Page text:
From the beginning, Chris Isaak has earned his good luck the hard way -- by consistently delivering excellent work, both onstage and in the studio on a series of accomplished albums from Silvertone (1985), Chris Isaak (1986), Heart Shaped World (1989), San Francisco Day (1993), Forever Blue (1995), the largely acoustic Baja Sessions (1996), Speak of the Devil (1998), Always Got Tonight (2002), the seasonal-themed Christmas, the Best of Chris Isaak compilation (2006) and now 2009's Mr. Lucky.
In between all those album and tours, Isaak has also used his famously sly, self-deprecating wit and matinee idol looks to enjoy a whole second life onscreen. He has appeared in numerous films including Jonathan Demme's Married To The Mob (1988), David Lynch's Twin Peaks: Fire Walk With Me (1988), Bernado Bertolucci's Little Buddha, Jonathan Demme's Academy Award-winning Silence Of The Lambs (1991), Tom Hanks' rock & roll movie That Thing You Do! (1996) and John Waters' A Dirty Shame (2004). And in addition to high profile guest parts on a special Super Bowl episode of Friends and the Emmy-winning HBO miniseries From The Earth To The Moon, Isaak starred in his own acclaimed Showtime musical comedy series The Chris Isaak Show from 2001-2004 -- an inspired vehicle that expertly showcased many of his considerable talents as a comedian and musician.
"I've had a blast, and been paid to try and act," Isaak admits. "I say `try' because anyone who has ever seen me act knows I'm no actor. Still, I'm thankful for the opportunities. In truth, the first thing I ever considered being was a filmmaker, but I couldn't even imagine how you could ever get paid to do that, but I figured if you got a band together you just might be able to get someone to pay you to play a gig. It's all worked because music is my real passion."
Most recently, Isaak has also started hosting The Chris Isaak Hour, a brand new music interview series on the Biography Channel that debuts in February 2009 and has already found Isaak interviewing and making music with a wide range of distinguished artists, including Stevie Nicks, Michael Buble, Yusuf Islam (Cat Stevens) and Trisha Yearwood. "Frankly, it's the only way I could get some of these people to talk to me and even play with me," Isaak explains with a grin. Though Isaak confesses that he can be very happy just surfing or drawing during his down time (he did all the art for the new album), at heart, he is still that same kid from Stockton, California who grew up decidedly working class -- and to this day he has the outstanding work ethic to show for it.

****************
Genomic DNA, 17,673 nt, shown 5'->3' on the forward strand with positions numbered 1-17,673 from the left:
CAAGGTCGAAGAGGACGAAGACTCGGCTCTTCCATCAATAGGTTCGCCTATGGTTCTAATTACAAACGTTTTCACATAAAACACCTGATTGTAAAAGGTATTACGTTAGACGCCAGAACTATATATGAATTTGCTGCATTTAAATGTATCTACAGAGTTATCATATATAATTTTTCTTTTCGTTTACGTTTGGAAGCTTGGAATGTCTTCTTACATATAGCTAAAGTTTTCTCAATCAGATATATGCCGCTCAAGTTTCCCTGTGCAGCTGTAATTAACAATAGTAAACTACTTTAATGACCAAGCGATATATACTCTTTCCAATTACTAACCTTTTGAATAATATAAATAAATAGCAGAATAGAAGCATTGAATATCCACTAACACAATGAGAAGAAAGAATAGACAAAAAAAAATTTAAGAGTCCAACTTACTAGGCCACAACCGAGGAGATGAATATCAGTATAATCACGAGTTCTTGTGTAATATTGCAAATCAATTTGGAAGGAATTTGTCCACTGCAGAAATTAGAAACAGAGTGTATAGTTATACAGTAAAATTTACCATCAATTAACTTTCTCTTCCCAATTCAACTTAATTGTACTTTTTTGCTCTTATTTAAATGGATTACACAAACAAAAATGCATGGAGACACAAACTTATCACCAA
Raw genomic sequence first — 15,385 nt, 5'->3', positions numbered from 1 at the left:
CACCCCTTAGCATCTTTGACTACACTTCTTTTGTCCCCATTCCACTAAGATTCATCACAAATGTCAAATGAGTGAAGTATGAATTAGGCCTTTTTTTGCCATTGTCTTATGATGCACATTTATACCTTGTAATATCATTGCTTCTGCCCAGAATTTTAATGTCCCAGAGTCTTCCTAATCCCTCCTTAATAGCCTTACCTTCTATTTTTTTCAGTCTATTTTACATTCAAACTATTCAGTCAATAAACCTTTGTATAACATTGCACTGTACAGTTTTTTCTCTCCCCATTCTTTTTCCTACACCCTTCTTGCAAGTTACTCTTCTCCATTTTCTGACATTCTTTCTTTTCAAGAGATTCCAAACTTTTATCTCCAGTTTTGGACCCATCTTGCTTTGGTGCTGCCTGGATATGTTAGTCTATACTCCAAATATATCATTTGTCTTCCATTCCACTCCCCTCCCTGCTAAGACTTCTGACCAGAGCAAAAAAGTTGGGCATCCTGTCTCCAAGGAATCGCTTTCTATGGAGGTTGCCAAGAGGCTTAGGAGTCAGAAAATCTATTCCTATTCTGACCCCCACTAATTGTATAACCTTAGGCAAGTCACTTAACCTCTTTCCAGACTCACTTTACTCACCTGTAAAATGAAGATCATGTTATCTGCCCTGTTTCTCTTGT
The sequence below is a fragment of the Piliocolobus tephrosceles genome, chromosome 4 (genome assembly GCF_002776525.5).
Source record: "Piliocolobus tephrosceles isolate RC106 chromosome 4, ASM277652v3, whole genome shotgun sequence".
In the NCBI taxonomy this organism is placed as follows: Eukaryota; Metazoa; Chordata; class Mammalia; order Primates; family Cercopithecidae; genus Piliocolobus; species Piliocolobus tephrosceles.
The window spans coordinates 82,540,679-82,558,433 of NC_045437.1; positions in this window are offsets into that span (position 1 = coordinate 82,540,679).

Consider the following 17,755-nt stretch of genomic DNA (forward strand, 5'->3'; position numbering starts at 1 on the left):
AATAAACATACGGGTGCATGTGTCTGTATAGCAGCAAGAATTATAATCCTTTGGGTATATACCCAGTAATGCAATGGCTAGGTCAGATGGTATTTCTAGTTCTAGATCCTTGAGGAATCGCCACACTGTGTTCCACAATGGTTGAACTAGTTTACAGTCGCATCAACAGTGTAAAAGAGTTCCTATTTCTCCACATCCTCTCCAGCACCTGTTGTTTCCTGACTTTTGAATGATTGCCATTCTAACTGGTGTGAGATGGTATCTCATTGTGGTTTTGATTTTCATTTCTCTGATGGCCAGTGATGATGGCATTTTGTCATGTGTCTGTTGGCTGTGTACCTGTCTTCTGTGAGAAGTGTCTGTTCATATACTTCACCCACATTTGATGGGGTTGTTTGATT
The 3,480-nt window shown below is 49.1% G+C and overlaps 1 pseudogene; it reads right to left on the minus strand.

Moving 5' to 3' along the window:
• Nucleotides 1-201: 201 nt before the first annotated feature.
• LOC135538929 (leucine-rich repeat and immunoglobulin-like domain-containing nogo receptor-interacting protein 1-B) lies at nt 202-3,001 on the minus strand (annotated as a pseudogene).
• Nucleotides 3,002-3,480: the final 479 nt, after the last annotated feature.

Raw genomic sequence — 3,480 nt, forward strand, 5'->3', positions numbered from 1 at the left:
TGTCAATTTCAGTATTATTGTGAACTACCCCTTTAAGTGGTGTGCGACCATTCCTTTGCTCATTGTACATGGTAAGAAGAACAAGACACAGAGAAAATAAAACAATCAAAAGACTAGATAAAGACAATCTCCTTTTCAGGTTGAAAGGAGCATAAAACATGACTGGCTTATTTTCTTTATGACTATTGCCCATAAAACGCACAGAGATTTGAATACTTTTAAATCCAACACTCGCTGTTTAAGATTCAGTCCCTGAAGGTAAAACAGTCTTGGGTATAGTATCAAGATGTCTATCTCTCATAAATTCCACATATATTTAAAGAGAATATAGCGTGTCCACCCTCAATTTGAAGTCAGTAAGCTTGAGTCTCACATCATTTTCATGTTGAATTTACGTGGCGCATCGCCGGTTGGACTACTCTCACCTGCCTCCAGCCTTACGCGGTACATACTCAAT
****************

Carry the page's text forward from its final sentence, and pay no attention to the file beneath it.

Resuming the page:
As Isaak recalls, "Someone once asked Buck Owens how he wanted people to remember him and Buck said, `That I was a hard worker.' I loved Buck even more for saying that, and I try to live up to that idea with every album and every show. Every night, we try to do a great show for people because we know they may have hired a babysitter and driven a hundred miles just to see us. We take that responsibility seriously, even if we don't take ourselves too seriously. But as much fun as we have, we take pride in trying to live up to the respect people show us."
That same sort of dedication and passion for the work he is fortunate to have is evident throughout Mr. Lucky, for which Isaak took a strong hand in production along with gifted producers Eric Rosse (Tori Amos, Sarah Bareilles, Lisa Marie Presley) along with John Shanks (Sheryl Crow, Michelle Branch and Rod Stewart) and longtime mixer and collaborator Mark Needham (The Killers, Fleetwood Mac). The album also features a few notable musical guest stars, including Trisha Yearwood -- who proves to be an extraordinary duet performer with Isaak on the intense yet luminous rendition of "Breaking Away," Isaak's excellent composition with famed songwriter Diane Warren -- and Michelle Branch with whom he shares a lovely harmonic convergence on "I Lose My Heart" and "Baby, Baby."
For Chris Isaak, his latest effort doesn't represent any radical departure but rather a reaffirmation of his passion for the music he makes and the life that he leads. "I'm not a great believer in hard lefts or hard rights, or trying to reinvent yourself. I didn't get into this business to try and be who somebody else thinks I should be. Most of my favorite artists were people who knew who they were, and then let you know too with their music.
So what exactly is it that makes Isaak feel like such a lucky guy? "Well, first, I'm blessed that I've got a great family that's still healthy and here. We recently had Christmas together and it was still my mom, my dad, my brothers -- in other words, the original cast that was played in all those original episodes that I know and love."
"Then, there's the fact that I get to work with and make music with an incredible group of people -- my band, my management, the crew," says Isaak. For instance, I've been together with most of the guys in the band for 25 years now, and I still look forward to playing with them every night -- and even sharing the bus with them on the way to the next gig. Then to make things even better, when we play, wonderful people turn up to see us -- it's like having a hometown wherever we go."
"I have my dream job, and I'm still working," Isaak adds. "And you just can't get any luckier than that."
Please enjoy the performance video from his show at The Keswick Theatre